The Phoenician Hebrew Menorah (7 branch candlestick) can be found in Ireland on what is known as a pillow stone in Cloontuskert, county Roscommon.
This was the same location that was the seat of Kings of Connacht and then to the High Kings of Ireland. This was also the location of the Táin Bó Cúailnge, or Cattle Raid of Cooley, an epic tale in Irish mythology. It was also home to many of the first early Christian monasteries, abbeys, and priories.(1)
“Etched on a stone from a monastery from the Middle Ages at a small village in County Roscommon in Ireland, is a combination of Jewish and Christian symbols. The Menorah sits atop a cross. At the base of the cross and at both ends of the crossbar are three small extensions. The image is one of religious integration.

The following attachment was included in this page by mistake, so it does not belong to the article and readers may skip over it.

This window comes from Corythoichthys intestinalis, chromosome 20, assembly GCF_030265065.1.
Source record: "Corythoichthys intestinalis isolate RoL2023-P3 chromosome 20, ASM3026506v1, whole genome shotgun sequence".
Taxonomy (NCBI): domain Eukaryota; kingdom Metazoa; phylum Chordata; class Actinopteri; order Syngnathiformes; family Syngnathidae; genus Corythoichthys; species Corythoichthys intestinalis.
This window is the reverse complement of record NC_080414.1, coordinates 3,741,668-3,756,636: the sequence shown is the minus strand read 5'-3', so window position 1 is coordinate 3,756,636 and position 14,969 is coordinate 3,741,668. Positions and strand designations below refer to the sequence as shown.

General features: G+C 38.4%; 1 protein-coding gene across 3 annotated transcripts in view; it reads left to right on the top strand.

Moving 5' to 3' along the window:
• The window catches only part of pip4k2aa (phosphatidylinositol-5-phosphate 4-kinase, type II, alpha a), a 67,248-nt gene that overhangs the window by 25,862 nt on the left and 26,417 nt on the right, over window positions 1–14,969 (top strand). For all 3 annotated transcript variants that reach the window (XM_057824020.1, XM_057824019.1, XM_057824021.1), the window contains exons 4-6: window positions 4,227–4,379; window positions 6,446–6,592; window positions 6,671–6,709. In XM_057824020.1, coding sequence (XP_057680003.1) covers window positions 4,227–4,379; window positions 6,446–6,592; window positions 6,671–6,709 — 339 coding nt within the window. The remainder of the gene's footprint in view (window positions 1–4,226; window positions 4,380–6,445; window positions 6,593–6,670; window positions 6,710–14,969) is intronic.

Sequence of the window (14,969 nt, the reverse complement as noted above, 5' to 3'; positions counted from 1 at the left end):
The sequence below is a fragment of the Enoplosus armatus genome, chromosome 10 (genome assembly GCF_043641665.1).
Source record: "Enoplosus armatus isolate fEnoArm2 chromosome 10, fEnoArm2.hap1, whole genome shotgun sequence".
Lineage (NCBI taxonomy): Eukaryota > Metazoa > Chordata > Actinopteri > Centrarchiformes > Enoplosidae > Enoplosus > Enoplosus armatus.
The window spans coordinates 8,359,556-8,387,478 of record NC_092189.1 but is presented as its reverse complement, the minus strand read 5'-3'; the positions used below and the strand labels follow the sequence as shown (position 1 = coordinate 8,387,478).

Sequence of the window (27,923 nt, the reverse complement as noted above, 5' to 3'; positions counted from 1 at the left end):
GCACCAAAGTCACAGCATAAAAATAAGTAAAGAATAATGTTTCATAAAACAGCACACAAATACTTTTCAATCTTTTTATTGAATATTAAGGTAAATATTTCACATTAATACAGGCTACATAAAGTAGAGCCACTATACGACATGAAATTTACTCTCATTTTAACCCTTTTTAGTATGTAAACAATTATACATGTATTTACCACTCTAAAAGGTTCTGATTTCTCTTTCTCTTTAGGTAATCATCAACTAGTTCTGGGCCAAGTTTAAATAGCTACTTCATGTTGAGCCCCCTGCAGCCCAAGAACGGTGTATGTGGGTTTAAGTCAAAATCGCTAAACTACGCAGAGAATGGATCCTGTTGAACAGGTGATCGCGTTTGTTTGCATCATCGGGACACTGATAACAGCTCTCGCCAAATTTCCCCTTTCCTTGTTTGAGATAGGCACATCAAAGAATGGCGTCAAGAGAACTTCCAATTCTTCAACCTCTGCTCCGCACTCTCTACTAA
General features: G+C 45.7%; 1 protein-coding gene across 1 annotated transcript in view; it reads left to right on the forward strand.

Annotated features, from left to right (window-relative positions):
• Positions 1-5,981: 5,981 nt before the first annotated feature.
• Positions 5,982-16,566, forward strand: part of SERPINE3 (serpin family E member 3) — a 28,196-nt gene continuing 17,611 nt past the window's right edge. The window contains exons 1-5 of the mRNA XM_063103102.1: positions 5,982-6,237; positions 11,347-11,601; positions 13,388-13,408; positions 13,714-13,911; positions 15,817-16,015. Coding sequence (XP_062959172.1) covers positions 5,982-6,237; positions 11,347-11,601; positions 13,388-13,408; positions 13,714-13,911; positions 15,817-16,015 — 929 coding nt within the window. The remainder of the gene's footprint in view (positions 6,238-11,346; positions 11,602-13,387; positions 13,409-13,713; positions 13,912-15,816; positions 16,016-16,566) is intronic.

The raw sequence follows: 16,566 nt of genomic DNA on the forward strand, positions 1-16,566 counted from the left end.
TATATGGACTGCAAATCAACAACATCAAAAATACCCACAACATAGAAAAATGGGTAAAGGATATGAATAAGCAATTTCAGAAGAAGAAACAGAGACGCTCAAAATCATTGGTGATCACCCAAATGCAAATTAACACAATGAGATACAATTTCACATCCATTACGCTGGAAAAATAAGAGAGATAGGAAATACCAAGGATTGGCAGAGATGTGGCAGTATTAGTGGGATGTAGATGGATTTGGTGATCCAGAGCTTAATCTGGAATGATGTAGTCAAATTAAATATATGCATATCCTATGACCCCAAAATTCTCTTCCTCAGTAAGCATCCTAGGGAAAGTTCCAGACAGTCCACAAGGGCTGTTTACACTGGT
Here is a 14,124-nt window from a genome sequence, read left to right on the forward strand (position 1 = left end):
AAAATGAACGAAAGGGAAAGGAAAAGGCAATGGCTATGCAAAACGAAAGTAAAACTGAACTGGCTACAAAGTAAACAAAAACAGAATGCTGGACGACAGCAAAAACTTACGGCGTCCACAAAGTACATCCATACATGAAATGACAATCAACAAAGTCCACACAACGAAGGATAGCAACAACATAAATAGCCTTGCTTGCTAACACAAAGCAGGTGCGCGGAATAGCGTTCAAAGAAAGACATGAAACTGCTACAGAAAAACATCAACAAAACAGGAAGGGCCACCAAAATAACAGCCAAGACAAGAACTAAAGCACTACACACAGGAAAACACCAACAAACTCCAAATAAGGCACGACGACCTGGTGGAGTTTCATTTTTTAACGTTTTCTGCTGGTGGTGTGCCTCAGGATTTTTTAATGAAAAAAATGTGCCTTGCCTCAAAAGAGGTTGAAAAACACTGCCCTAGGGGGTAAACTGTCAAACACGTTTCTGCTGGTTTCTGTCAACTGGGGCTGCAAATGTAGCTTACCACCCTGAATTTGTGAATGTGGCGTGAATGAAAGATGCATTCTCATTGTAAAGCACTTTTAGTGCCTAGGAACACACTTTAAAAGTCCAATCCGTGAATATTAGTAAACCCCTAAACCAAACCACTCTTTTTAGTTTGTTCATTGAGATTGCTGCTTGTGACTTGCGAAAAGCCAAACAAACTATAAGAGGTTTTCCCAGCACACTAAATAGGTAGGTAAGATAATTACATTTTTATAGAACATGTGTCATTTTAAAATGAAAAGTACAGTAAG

Augustine, whose argument for the Trinity and respect for Judaism, comes across on the inscribed stone. His influence on Irish Christianity is evident. The article argues not for the Christian take-over of Jewish symbols to the exclusion of Judaism, but for the recognition of Judaism as the bearer of religious meaning that enriches Christian faith. Here is an object lesson for wholesome relations between Jewish and Christian worshippers.(1)”
- Journal of Beliefs & Values: Studies in Religion & Education – Articles: ‘What do these stones mean?’ Inscriptions on stone from an ancient monastery in Ireland that address Jewish–Christian relations